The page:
Staircase, Do Ho Suh
This is a a fascinating film about the Korean artist Do Ho Suh's Staircase III, just opened at Tate Modern, with Suh explaining how and why he made it. We'll be working underneath it tomorrow, for the fifth week of my Poetry from Art course, and I'm sure it will take me a while to fully absorb the strangeness of this red transparent nylon stairway hovering at ceiling height. It is an exact replica of the staircase in an apartment Suh once lived in, and he says how it took him six years to get to know his landlord well enough to take the precise measurements of the original stairs to recreate this 'memory'.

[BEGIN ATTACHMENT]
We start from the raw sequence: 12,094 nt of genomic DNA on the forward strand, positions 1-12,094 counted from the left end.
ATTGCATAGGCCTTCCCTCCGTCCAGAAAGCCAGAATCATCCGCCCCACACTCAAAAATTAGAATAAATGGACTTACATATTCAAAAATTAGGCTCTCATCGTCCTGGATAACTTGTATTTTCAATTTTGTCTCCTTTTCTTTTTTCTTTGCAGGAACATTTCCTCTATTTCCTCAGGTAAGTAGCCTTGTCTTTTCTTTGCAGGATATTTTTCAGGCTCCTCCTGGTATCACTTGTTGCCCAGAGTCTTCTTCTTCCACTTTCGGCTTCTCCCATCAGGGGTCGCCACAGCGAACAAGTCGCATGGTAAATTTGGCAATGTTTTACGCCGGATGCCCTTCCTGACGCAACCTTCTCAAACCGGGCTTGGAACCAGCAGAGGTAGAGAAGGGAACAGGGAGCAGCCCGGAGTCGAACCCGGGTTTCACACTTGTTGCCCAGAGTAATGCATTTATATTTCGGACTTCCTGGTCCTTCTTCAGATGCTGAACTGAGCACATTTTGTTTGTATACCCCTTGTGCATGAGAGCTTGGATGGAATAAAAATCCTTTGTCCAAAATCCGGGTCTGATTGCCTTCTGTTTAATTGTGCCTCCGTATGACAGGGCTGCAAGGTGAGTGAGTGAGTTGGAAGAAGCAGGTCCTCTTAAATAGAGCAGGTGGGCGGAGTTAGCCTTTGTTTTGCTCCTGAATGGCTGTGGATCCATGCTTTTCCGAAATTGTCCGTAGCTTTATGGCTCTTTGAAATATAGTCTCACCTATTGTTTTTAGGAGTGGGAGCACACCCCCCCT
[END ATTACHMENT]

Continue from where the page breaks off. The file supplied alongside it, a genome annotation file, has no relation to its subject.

But first I've asked the group to bring in their poems based on last week's session, when they responded to Marcel Duchamp's The Large Glass. I gave them a 'split page' exercise, with excerpts of Octavio Paz's description of the sculpture, which includes the bizarre notes Duchamp made to describe the Bride and her nine Bachelors, on the right hand side of each page. Everyone had to write their own love story or relationship story very fast on the left hand side. We then cut down the centre of the pages and jiggled the personal stories against notes from Duchamp's The Large Glass aka The Bride Stripped Bare by Her Bachelors, Even, and hunted for any resonant lines that materialised from the juxtaposition of the personal and the given phrases. I've already read some of the resulting poems as I'm now rush-editing our online anthology. I'm hoping the online publication will be published on the Tate website by the end of the course next week, if I can edit it by Wednesday and Tate can display it in time. As soon as it's up I'll post a link.